Two events depict the extent Filipinos can go to show their faith: Holy Week in spring and the Feast of the Black Nazarene in January.
While the crucifixions and penitences of the first often bring out shock, it is the latter’s literal sea of humanity that lends out marvel and awe.
I call it the Philippines’ own Mecca–a mass of barefooted pilgrims in crimson shirts braving kilometers of heat and peril to reach at the ancient image of the Nazareno and tug at the thick rope leading it on.
Lay aside questions of its safety or orthodoxy. This is how devoted the Pinoy could be.
And this is how all-out the Pinoy media can cover a religious event.
With human drama, vivid imagery, and the potential for triumph and tragedy, Quiapo tugs at the heart of a largely Catholic country.
Days before, our teams already set up at Plaza Miranda and the Quirino grandstand to monitor the preparations and vigil. On the Feast day, others dot the route to track the procession. Teams at Manila Hotel and on Sky Patrol provide aerial shots.
The duty hours are long, the food comes late, and anything can happens.
Work mates tell me how they would fear for their lives inside the ENG van as the procession reaches Quiapo church. Waves of devotees would rock the van and, when it got rowdy, submerge our pickups.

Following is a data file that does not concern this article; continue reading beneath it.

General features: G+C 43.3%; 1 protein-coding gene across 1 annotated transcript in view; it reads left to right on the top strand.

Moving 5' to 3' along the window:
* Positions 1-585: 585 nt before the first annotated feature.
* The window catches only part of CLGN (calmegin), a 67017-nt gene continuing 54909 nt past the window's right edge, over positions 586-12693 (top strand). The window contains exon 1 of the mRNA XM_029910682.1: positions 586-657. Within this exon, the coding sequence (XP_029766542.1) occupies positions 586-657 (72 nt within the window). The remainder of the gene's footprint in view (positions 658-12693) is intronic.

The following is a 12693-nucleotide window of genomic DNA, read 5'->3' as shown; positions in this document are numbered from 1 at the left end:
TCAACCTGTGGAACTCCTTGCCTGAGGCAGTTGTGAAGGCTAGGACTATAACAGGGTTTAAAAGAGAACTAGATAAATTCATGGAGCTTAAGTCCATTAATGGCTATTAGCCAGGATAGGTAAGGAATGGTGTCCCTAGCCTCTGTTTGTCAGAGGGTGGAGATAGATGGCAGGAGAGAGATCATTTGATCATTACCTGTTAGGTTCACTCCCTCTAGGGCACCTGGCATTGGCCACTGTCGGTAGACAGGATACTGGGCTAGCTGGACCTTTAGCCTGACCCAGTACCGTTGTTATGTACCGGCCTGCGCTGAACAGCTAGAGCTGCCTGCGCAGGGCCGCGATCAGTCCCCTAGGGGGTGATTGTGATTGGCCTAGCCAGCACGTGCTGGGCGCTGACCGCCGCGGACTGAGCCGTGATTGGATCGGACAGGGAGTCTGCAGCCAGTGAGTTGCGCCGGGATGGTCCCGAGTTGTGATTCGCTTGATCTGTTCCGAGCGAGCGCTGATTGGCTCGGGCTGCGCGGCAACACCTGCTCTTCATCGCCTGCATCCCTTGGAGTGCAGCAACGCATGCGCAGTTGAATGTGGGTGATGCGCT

My closest was along the road from Luneta to Lawton. With no reporters, we camped out there since morning just to air an hour of live video.
A dozen or so replicas filed first through the thickening throng.
You have to wonder at how this centuries-old tradition still attracts this multitude of adherents in this age of changing values. And even after the church hierarchy has discouraged such fervent acts.
There I saw the new generation join the old–from toddlers in oversized shirts to teenagers sporting the prevalent “emo” look.
Like their elders, their feet were naked and their wear blood red. And like them, the young fought with the human tide to climb on and wipe the image with a white cloth.
Thousands of such cloths sprang up and twirled from that sea as the Nazarene was heaved on.
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This coverage also became my last with one of my favorite reporters. Adrian Ayalin recently left ABS-CBN News to work for the US Embassy’s public information office.
As a student, Kuya Adrian was who I wanted to follow if I ever landed on TV. He told great stories and told them well, whether on TV Patrol, ANC, The Correspondents, or online. Not to mention he was from UP CMC too.
I almost got to work with him when I interned for Probe. An exam stopped me from joining him on the field and I ended up editing the audio to his segment.
This job gave me my chance. I worked with him and two others in my most unforgettable coverage–the floods in Pangasinan caused by typhoon Pepeng. Adrian had me edit half his voiceover.
I didn’t direct this live VO from Quiapo. But because Kuya Adrian finished early, I got to edit the whole package before my replacement arrived.
This VO covers the montage of activity that converged around Quiapo church a day before the procession. A montage told well by this reporter.